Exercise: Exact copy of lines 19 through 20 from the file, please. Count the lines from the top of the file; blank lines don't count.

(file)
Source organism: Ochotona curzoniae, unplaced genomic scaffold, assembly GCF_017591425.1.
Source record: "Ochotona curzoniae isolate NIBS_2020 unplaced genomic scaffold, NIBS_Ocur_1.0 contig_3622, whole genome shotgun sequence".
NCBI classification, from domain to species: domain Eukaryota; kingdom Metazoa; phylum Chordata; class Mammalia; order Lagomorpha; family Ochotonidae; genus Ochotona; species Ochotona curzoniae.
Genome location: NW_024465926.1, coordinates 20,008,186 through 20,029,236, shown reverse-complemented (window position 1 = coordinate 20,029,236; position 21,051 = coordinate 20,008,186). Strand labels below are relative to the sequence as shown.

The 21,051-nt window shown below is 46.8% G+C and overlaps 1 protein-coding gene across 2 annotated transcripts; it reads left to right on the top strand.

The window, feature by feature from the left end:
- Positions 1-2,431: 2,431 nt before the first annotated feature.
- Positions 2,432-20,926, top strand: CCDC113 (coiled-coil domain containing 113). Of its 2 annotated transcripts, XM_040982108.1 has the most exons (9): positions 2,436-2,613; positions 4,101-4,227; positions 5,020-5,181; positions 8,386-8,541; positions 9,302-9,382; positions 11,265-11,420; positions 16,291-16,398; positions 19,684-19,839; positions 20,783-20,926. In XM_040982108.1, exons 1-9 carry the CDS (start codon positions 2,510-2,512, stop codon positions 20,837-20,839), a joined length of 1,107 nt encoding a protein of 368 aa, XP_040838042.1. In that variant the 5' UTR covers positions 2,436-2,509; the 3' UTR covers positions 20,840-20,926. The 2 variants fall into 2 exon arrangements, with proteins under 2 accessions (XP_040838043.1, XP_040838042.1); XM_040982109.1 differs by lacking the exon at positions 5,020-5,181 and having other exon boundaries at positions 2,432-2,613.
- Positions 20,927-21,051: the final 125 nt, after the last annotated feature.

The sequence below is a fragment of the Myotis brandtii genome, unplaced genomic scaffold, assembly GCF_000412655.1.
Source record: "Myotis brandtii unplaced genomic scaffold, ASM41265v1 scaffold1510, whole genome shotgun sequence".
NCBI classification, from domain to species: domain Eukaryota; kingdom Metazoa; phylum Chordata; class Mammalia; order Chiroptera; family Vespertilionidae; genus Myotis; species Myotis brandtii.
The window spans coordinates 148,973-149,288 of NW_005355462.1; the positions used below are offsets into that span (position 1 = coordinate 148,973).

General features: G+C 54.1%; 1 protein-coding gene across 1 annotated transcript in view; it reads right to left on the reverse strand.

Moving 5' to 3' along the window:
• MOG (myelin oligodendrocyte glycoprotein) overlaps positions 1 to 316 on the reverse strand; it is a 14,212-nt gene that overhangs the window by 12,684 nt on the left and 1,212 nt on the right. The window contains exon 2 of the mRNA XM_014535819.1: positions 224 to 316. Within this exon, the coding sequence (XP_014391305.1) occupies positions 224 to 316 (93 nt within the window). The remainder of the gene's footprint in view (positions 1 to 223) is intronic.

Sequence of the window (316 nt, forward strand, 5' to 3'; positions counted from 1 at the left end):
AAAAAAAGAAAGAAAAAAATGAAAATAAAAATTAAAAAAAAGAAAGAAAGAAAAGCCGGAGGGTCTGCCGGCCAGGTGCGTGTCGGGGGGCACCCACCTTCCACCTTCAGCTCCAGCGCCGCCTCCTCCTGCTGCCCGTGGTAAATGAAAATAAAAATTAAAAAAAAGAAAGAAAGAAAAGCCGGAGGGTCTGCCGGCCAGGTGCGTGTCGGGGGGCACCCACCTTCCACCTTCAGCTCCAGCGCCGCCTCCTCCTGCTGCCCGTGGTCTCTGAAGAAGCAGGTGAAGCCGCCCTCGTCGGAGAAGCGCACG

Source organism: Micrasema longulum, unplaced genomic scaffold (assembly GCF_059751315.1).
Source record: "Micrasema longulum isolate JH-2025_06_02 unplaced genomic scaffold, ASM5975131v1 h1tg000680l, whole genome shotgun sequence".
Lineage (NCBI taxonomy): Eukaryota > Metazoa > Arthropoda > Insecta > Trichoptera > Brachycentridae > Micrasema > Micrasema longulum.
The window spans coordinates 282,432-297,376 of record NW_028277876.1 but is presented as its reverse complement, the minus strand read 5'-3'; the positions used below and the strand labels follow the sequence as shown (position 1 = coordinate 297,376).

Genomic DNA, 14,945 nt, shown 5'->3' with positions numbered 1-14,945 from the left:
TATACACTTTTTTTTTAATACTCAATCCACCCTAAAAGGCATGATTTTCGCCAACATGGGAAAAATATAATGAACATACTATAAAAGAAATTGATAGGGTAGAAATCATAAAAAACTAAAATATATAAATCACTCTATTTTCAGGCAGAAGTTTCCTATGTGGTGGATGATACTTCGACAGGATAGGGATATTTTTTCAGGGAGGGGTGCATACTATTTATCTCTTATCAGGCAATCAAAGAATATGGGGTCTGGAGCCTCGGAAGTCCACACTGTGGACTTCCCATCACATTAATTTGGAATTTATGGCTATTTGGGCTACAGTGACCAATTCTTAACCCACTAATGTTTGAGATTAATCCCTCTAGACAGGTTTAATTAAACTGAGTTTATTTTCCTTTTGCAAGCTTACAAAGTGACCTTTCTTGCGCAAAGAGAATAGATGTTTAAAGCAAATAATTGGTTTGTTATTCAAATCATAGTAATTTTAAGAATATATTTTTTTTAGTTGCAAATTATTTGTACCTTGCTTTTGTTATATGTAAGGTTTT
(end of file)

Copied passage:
Source organism: Micrasema longulum, unplaced genomic scaffold (assembly GCF_059751315.1).
Source record: "Micrasema longulum isolate JH-2025_06_02 unplaced genomic scaffold, ASM5975131v1 h1tg000680l, whole genome shotgun sequence".